Retiree asks Treasurer Jim Chalmers how to handle increasing cost-of-living

Retiree asks Treasurer Jim Chalmers how to handle increasing cost-of-living

The Treasurer is striving to provide optimism to a welfare user who has just $20 in her possession about when her bleak fight to live would end.

Fiona, who was watching Jim Chalmers’ post-budget solo appearance on QandA in the ABC studio audience, said that rising costs had completely depleted her bank account & forced her to choose between buying food and buying medication.

Fiona emphasized that even while the Age, Carer, and Disability Support Pensioners would get an increase of $38.90 a fortnight for singles and $58.80 for couples, it still won’t be enough to keep up with the inflationary spiral.

What necessities should I be removing from my budget because I get welfare and am supposed to be thankful for that rise? She enquired of Dr. Chalmers.

The Treasurer reacted by stating that Australia’s largest problem is the “rising cost of living,” which disproportionately affects the most needy.

He acknowledged that the automatic adjustments that increase welfare users’ pay to assist with inflation would only provide little comfort.

Dr. Chalmers remarked, “I know that’s not always enough, I know that’s frequently not enough.”

We must figure out how to provide that cost of living assistance in a sensible manner.

“How can we give them money without making the inflation situation worse,” is actually what I’m worried about.

With a shocking surge in the annual pace of price rises to 7.3 percent, which was much beyond market estimates, near-term inflation projections have been completely destroyed.

The result was the highest for Australia since 1990 and indicated that prices were rising at a rate that was nearly three times faster than wage growth. This increased expectations for the predicted inflationary peak from 7.75 to 8 percent.

Consumer price index (CPI), which measures the cost of goods and services for average households, increased by 1.8 percent in the most recent quarter, above the market expectation of 1.6 percent.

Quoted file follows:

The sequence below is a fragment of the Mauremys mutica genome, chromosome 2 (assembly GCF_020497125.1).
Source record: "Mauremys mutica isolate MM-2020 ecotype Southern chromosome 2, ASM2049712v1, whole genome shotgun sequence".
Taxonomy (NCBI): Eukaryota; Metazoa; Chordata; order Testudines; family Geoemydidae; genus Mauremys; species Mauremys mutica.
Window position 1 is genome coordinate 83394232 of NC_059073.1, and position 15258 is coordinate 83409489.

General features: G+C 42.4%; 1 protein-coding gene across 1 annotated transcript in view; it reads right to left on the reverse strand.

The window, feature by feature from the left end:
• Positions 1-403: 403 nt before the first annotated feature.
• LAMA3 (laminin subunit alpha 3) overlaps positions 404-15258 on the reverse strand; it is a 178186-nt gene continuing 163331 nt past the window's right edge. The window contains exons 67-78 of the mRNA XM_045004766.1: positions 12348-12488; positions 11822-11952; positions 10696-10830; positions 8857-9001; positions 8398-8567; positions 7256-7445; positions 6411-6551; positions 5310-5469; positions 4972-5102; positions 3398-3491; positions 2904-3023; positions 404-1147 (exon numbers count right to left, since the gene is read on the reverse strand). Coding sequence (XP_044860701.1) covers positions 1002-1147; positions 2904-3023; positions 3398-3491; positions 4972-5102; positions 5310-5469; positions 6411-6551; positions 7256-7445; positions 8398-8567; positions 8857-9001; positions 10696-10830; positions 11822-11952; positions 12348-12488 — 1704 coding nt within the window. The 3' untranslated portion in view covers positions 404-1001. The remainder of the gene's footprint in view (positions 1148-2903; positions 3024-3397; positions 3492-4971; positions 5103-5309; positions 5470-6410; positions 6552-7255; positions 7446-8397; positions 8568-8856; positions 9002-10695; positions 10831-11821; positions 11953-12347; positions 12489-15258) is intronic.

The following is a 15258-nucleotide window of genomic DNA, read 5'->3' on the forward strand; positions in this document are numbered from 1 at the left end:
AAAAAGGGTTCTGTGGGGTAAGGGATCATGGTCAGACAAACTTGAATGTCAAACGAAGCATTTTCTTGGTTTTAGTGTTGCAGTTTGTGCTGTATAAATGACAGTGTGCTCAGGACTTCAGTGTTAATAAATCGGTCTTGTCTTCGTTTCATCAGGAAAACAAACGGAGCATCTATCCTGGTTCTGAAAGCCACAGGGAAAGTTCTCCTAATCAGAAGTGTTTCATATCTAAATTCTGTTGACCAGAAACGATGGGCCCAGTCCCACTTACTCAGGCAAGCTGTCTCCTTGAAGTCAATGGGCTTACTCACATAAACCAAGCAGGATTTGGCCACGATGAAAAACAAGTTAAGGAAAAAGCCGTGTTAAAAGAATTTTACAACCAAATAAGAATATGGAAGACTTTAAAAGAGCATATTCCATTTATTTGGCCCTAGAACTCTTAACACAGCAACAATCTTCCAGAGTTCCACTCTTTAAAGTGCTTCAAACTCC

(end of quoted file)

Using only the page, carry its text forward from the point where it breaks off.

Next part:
Fiona said that the additional inflation-indexed pension benefits she would get were “still falling behind and playing catch-up.”

She admitted that since her doctor no longer bulk billed after she had an eye scan, she was unable to see him.

Tomorrow is pension day, and I do have $20 since it arrived late for some reason, Fiona stated.

“$20 in the bank account for tomorrow’s pension day and we’re working extremely hard and shifting about.”

When asked when Fiona’s situation may improve, the Treasurer found it difficult to express any optimism.

Dr. Chalmers said, “I don’t want to pretend to Fiona or anybody in Fiona’s situation that the budget from nine nights ago addressed all of these difficulties.”

He said that the government had a program to get “wages moving” and that the budget offered some cost-of-living assistance in sectors including medication, healthcare, daycare, and parental leave.

He did, however, warn that things might worse before improving.

The Reserve Bank and Treasury anticipate that inflation would worsen somewhat until the end of the year before beginning to reduce, he added.

According to Dr. Chalmers, he accepted “responsibility” for the role he was performing.

“We have had individuals in positions like mine for far too long who act as if they have nothing to do with it,” he remarked.

I take responsibility for the budgets I create, and the most important thing I can do for Fiona and the Australian people is to allow the inflation to spiral out of control.

»Retiree asks Treasurer Jim Chalmers how to handle increasing cost-of-living«

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